# Integration Question

1. Sep 2, 2010

### MHD93

Hi

When we use the integration by parts to find the integral of xcosx dx, we assume that cosx dx = du and integrate both sides to find u
When we integrate
du = cosxdx
we find that u = sinx
the question is why don't we take the integration constant C into account?

2. Sep 2, 2010

### Petr Mugver

You can take it into account if you want, you'll get the same result (except for a final integration constant of course), so it's usually better to assume this constant zero in the intermediate steps.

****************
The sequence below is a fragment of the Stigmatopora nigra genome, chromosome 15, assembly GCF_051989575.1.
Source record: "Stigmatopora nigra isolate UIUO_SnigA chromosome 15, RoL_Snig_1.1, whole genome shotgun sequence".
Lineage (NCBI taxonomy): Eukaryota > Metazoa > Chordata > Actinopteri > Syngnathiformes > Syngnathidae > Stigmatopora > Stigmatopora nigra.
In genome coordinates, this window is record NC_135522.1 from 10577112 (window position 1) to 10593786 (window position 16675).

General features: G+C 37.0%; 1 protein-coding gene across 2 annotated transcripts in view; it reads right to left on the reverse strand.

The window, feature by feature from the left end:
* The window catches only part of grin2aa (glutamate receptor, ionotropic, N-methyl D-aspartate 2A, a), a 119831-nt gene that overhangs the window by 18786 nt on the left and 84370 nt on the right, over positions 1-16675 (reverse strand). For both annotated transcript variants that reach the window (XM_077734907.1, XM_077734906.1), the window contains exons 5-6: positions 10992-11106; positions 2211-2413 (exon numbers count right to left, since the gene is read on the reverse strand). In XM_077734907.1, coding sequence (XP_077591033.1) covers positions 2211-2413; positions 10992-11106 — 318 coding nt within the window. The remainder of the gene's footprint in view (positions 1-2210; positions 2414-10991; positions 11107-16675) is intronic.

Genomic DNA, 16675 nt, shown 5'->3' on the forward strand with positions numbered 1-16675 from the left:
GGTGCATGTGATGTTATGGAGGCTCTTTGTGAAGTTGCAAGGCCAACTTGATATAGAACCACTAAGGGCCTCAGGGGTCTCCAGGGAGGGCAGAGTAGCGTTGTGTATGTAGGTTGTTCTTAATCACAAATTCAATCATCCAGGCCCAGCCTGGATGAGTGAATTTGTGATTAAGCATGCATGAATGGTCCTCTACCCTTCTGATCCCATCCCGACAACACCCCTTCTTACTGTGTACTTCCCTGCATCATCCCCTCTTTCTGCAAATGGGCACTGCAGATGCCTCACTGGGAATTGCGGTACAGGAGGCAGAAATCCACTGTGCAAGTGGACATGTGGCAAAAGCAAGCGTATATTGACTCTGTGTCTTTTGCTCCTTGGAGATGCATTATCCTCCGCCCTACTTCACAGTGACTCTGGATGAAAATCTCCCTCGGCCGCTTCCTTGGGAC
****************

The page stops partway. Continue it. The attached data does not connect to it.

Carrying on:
3. Sep 2, 2010

### MHD93

But it may or mayn't be zero, therefore the final integration is different if it's not zero.

4. Sep 2, 2010

### MHD93

I indeed am in need of your help

5. Sep 2, 2010

### phyzguy

The point is that it cancels out. Without the integration constant:
$$\int{udv} = uv-\int{vdu}$$
With the integration constant:
$$\intudv = u(v+C)-\int{(v+C)du} = uv+uC-\int{vdu}-C\int{du} = uv +uC-\int{vdu}-uC = uv-\int{vdu}$$

6. Sep 2, 2010

### MHD93

Wow, that's real helpful, thank you

7. Sep 20, 2010

### paulfr

For this integrand it is much better to let u = x and dv = Cos x
Your choice will work too, but if x is raised to a power the clear choice is
u = x^n and dv = Cos x
This integral is also best done with Tabular Integration By Parts